Basic Bacteria staining
Duncan Griffiths
If you have just read the microscopy article, now with your newfound microscope skills we can now attempt some staining of bacteria for viewing under the microscope in a very basic way, but nonetheless some may find it rewarding to do. Before we get started a word about the main man.

Bacteria fall into two basic forms Gram+ Positive and Gram-Negative. This specific type of “Gram” classification is derived from a process for staining bacteria. The process for staining bacteria for identification was discovered by a Danish man called?

You guess it Dr Hans Christian Joachim Gram.

Gram studies in botany and natural science earned him a BA from his school in Copenhagen in 1871, he
became an assistant in botany and zoology, his love and interest for botany eventually lead him to discover the foundations of pharmacology and the use of microscopes of his time. After developing an interest in medicine
he obtained his MI from the university off Copenhagen in 1878 he became a physician in the municipal hospital of Copenhagen And received a gold medal for his hematology work.

In 1883, by then Gram was a physician and was working with R Koch, discovered that bacteria fell into one of two categories when stained first with crystal violet followed by a sequential bath in an iodine solution then washed with a de-staining agent.
He found that some bacteria would resist the removal of the crystal violet when flushed with acetone or ethanol and would show up blue under a microscope, while other bacteria cells would be bleached, later bacterial samples would be further counter stained with Safranin and the remaining bacteria that where previously bleached would hold onto this red stain if the sample where not washed any further with a de-staining agent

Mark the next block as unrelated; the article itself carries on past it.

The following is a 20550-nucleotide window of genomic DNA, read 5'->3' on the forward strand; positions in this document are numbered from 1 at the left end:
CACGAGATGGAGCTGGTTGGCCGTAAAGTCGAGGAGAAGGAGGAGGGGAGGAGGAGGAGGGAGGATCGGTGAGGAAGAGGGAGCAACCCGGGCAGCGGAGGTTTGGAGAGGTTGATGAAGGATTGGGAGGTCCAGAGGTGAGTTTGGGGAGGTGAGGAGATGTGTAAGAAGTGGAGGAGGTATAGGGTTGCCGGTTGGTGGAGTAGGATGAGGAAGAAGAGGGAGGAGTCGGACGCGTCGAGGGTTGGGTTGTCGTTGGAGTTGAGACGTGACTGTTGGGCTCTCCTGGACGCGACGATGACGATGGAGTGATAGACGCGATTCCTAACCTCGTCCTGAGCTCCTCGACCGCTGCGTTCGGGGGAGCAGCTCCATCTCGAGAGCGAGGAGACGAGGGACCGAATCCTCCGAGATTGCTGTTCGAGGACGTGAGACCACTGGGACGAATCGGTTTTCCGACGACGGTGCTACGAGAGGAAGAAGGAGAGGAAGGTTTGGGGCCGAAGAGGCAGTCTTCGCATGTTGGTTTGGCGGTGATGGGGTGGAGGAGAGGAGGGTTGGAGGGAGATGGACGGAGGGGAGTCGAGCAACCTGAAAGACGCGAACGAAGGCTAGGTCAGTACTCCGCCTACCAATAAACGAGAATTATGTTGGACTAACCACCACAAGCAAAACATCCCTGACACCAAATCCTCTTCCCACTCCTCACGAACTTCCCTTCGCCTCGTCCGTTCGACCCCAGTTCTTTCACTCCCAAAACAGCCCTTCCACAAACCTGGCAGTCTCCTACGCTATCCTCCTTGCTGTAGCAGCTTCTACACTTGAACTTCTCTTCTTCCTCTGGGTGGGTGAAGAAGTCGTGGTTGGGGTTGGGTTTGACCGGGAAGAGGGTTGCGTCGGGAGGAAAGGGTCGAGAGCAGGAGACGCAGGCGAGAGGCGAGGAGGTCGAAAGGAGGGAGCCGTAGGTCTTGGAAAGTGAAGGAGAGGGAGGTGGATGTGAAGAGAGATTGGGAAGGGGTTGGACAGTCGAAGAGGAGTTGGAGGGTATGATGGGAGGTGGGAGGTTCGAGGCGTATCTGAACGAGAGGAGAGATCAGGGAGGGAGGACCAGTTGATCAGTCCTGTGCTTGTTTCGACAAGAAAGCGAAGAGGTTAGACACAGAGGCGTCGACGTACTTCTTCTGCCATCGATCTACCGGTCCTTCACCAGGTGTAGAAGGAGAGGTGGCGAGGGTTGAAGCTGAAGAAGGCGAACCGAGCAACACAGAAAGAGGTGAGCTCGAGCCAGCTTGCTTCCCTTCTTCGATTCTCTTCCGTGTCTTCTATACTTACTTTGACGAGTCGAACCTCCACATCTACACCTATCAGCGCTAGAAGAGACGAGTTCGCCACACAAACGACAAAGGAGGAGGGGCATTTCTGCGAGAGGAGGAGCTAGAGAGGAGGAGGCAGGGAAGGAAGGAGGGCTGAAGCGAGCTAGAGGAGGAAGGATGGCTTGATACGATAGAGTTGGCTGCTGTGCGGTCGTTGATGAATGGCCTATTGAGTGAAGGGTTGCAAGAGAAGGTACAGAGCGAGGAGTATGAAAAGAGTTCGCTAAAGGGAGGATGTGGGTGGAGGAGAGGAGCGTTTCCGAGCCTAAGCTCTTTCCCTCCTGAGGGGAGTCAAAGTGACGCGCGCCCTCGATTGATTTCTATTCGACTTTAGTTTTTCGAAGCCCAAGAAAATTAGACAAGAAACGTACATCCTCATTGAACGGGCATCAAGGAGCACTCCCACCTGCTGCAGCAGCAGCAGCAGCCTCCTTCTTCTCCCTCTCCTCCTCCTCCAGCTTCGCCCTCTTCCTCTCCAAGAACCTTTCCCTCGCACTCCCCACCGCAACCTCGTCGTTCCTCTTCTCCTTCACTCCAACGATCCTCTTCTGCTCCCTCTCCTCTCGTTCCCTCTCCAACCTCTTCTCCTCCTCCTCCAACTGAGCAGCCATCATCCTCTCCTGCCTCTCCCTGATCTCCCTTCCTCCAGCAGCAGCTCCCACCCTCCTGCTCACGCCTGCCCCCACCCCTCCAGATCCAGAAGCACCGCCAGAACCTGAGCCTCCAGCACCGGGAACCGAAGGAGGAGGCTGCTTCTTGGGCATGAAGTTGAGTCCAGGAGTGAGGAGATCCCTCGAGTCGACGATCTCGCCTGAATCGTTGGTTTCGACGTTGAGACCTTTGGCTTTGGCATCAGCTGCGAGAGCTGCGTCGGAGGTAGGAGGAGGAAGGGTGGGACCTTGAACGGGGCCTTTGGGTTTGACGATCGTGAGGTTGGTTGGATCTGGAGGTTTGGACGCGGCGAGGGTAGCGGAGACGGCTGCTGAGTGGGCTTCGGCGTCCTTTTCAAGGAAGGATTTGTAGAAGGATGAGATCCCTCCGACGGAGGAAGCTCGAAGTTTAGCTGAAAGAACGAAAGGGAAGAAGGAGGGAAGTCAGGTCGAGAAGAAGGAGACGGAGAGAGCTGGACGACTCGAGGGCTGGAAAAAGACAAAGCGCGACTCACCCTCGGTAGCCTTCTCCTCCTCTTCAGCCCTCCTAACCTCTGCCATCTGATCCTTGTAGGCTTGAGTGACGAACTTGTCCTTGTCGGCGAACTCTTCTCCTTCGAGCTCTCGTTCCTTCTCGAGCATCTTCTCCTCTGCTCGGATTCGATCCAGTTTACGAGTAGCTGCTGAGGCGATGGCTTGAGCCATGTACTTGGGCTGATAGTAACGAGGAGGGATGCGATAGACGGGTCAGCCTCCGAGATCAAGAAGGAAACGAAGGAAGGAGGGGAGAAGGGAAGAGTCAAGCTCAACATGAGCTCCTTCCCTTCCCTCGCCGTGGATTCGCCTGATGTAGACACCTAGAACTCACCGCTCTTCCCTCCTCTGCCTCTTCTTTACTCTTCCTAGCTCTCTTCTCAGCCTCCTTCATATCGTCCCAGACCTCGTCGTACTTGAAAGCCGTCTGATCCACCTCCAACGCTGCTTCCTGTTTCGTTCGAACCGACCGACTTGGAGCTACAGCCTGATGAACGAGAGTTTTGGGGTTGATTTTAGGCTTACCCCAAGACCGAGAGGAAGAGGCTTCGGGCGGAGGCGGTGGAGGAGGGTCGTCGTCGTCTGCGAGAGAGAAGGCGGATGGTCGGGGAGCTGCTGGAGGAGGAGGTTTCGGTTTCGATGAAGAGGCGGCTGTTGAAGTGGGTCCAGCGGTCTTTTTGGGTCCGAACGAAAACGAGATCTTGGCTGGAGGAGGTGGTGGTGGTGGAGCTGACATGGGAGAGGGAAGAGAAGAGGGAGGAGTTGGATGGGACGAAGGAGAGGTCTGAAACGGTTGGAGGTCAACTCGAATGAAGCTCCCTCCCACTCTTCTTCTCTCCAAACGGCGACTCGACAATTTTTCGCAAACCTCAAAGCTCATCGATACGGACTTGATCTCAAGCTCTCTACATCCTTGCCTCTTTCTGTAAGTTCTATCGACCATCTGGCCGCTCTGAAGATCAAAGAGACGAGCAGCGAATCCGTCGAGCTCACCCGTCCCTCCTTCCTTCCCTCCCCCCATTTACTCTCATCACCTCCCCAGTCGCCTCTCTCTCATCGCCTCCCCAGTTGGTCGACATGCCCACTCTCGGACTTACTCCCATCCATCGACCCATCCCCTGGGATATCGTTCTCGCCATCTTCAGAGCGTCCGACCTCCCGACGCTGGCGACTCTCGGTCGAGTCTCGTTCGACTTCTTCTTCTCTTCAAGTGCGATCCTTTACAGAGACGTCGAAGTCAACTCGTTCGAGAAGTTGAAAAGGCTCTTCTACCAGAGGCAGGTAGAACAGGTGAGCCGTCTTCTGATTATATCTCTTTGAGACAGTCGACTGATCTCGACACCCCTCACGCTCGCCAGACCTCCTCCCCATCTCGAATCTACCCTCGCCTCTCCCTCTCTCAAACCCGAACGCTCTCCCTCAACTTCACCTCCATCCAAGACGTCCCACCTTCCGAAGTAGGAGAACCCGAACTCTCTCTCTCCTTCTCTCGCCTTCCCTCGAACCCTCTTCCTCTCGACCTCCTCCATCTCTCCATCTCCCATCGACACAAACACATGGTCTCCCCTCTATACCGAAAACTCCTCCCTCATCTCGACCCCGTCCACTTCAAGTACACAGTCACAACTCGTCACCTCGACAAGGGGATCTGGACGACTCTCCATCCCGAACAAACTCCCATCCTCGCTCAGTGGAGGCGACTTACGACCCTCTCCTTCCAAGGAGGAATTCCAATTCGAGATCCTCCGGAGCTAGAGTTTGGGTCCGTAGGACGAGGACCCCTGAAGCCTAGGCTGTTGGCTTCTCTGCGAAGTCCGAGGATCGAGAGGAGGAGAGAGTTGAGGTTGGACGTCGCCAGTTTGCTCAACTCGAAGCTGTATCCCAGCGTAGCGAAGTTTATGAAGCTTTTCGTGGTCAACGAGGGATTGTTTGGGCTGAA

Under the microscope bacteria that resisted de-colorization would show up deep blue or purple and became known as Gram + Positive, where as bacteria which lost the blue stain and took up the red stain became know
as Gram – Negative.
Gram’s work on bacteria staining led to the idea of the Magic Bullet and in the end led Fleming to recognize the significance of penicillin and the age of chemotherapeutics was born.
Ironically although the staining technique carries his name, Gram never did develop the Safranine counter stain, that was the final element of his work and was completed by a German pathologist called Carl Weigert.

Contrary to what you may think the staining of bacteria for disease is possible by the amateur in a limited way,
you will show Gram positive and Gram negative bacteria and this will indicate what an infections composition is. This information will save you valuable time by applying, a more appropriate medication, I.E. you can choose an antibiotic that responds better to either gram + or gram – bacteria. However, to diagnose the exact bacterial strain; you would need to culture the bacteria in a laboratory, this technique is not recommended for the amateur.

Bacteria is basically one of two shapes cocci (round) or bacilli (rod shaped) however, of the bacteria that infect our fish you WILL need to stain, so as to distinguish between the two shapes.